Knee pain diagnosis symptom checker

If you’re not sure what might be wrong with your knee, our self-diagnosis tool is a good place to start.

It won’t replace a real doctor and cannot give a definitive diagnosis but it may help you better understand your symptoms.

1

Select your injury body area & symptom(s) below

Check boxes to select

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Select from list of possible conditions

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Disclaimer: This tool is for information purposes only and provides only an approximate guide as to what may be wrong with your joints. It should not be used instead of seeking professional medical advice or diagnosis.

Why Does My Knee Hurt?

If you are experiencing knee pain while walking, knee pain while bending, knee pain while resting, or are hearing popping/clicking in your knee, etc., it may be a minor concern or indicator of a serious issue. 

Knee pain is usually caused by traumatic injuries, repetitive motion injuries, long-term wear & tear, or tissue disorders. Below are injuries that are common causes for knee pain, but it is best to enter your symptoms into our Knee Pain Diagnosis Symptom Checker to gain a better understanding of your injury.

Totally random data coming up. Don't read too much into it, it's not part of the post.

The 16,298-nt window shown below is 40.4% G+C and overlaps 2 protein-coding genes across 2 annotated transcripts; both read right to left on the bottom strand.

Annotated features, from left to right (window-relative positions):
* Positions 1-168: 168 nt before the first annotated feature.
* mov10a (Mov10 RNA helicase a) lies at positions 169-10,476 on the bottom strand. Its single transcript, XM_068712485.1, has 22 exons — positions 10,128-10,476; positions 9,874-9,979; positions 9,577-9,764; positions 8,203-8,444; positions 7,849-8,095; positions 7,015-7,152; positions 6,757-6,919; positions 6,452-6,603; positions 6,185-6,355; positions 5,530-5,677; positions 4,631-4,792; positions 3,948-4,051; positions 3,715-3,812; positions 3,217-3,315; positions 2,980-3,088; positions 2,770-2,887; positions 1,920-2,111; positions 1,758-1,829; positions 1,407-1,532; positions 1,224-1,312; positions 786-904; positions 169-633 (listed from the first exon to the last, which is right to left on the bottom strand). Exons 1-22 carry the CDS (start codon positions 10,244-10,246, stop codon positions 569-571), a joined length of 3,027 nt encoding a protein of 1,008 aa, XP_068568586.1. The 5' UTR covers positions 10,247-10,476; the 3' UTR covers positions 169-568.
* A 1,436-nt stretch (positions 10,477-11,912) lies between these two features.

Common Knee Injuries

  • Meniscus tear: a tear in the cartilage in the knee. The knee often becomes unstable and the forces of weight-bearing concentrate onto a smaller area of the tibia, leading to arthritis. 
  • Ligament tear: a tear of any of ligaments in the knee: PCL, MCL, LCL, and the most common ACL (anterior cruciate ligament). 
  • Osteoarthritis (OA): osteoarthritis, or OA, is characterized by cartilage damage that, over time, exposes the underlying bone. Rubbing against the exposed bone produces symptomatic pain, inflammation, swelling, and stiffness.
  • Patellar dislocation: a patellar dislocation, or kneecap dislocation, is usually caused by either direct trauma to the knee or from a sudden twist or pivoting of the leg. A dislocation occurs when the patella shifts out of its normal position in the front of the femur. 
  • Osteochondritis dissecans (OCD): a disease in which localized osteocartilaginous separation at the level of the subchondral bone causes damage to the protective articular cartilage cover, subsequently producing pain and swelling. If untreated, this can lead to loose bodies in the knee. 
  • Bursitis: an injury or inflammation of the bursa, the tiny, fluid-filled sac that functions as a gliding surface to reduce friction between tissues of the body.
  • Baker’s cyst: an accumulation of fluid in the back (posterior) of your knee.
Download a Guide to our Knee-Saving Procedures
Explore all your options. Learn about procedures that can help you return to sports & delay or avoid an artificial knee replacement.